Prices Provide a Misleading Measure of Dollar Devaluation
    Forbes Magazine Online – Keith Weiner

    There’s not a human being alive who doesn’t know the dollar is falling. Everyone over 25 has stories of what prices were like, way back when (and younger people have heard them). I remember when gasoline was 60 cents a gallon, and my mom remembers when it was 20 cents.

    Federal Reserve Chair Janet Yellen acknowledges the official objective to push the dollar down by 2 percent per year. This intention is behind the Fed’s ill-conceived loose money policy.

    It’s important to measure each drop. This is not just to keep a scorecard on the Fed, but because a change in the dollar skews historical comparisons and distorts business decisions, like giving increases to workers and pensioners….

    Read the whole piece, and then come back…

    The thesis statement of the piece is correct, in that prices provide a misleading indicator of currency valuation (and that our weak dollar policy, as pursued by every administration since Bush 1 to some degree or another, is fundamentally wrong and destructive for that matter).

    Unfortunately the author suggests that simply using a different price denomination and comparison (to gold) is a less misleading indicator… In this, he’s absolutely incorrect.

    What you really want to compare is purchasing power parity (PPP) as measured by equivalent standard of living, expressed as a dollar cost in constant dollars normalized to average labor hour wage or compensation.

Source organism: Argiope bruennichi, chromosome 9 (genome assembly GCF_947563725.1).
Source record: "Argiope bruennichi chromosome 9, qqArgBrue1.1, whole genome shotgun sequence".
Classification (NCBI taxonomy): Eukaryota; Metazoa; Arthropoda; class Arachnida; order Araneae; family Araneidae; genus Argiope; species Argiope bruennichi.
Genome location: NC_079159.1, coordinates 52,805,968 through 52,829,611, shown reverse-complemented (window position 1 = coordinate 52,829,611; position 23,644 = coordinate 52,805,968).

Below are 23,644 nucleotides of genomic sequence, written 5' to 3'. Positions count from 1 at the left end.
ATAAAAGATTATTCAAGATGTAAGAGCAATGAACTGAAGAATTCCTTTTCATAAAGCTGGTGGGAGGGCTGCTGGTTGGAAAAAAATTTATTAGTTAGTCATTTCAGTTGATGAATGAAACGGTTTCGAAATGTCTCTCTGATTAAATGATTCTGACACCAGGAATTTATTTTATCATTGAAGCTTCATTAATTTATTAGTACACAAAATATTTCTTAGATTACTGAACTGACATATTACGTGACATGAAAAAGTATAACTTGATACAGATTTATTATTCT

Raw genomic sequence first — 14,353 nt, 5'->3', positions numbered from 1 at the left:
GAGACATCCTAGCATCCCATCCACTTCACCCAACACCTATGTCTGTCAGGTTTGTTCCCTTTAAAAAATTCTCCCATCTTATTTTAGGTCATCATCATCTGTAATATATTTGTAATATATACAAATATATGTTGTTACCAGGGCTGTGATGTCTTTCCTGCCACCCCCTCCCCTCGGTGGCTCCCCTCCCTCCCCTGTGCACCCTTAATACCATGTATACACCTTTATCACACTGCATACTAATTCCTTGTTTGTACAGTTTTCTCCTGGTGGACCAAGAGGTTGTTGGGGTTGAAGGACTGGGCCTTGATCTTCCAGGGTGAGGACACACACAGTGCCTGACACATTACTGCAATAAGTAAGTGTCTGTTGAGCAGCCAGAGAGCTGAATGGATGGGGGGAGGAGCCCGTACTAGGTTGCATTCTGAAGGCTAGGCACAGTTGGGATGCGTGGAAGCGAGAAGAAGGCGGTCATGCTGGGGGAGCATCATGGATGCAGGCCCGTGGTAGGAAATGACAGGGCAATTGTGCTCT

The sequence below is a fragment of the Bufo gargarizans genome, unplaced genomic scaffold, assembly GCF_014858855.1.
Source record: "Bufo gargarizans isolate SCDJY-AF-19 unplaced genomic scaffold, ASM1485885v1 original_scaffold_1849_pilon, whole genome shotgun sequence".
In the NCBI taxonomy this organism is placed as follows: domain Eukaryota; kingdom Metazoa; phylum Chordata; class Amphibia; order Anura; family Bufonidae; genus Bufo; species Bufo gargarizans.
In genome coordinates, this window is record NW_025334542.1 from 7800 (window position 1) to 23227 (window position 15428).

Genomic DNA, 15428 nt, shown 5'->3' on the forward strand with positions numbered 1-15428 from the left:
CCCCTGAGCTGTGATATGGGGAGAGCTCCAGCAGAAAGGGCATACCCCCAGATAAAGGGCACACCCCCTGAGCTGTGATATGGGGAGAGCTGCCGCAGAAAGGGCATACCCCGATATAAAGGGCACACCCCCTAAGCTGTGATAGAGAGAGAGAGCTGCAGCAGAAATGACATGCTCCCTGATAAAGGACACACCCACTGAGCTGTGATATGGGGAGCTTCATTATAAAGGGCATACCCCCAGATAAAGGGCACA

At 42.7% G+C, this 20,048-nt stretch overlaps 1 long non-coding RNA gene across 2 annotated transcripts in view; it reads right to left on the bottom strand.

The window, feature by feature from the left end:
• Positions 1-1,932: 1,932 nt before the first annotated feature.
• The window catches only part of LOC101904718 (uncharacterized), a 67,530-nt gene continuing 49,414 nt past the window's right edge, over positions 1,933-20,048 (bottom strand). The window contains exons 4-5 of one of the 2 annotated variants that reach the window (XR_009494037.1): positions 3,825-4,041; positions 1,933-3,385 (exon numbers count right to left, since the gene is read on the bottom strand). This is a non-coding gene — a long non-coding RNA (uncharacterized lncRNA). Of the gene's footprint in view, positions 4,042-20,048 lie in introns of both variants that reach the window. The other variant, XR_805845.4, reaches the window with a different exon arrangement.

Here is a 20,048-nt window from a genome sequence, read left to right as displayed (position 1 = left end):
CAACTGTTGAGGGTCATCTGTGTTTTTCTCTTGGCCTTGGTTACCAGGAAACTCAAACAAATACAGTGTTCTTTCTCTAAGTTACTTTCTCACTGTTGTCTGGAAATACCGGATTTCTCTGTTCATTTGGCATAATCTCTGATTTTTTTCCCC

i.e. this item costs 5 minutes of average labor, this costs 8 hours, this costs 20 years; the cost to maintain this equivalent normalized standard of living across an aggregate population is 1940 hours of median labor wage etc… etc…

    Note, this is NOT an expression of the fallacious labor theory of value, it is an explicit measure of purchasing power parity as actual cost, INCLUDING opportunity cost (in terms of time), not currency denomination.

    The critical function isn’t price, and it isn’t wage… it’s cost, in this case expressed as a cost to value ratio as a normalized dollar (to make it easy to relate to wages and prices).

    Cost is not price; it’s a totalized measure of inputs including resources, time, and opportunity.

    I am a cynically romantic optimistic pessimist. I am neither liberal, nor conservative. I am a (somewhat disgruntled) muscular minarchist… something like a constructive anarchist.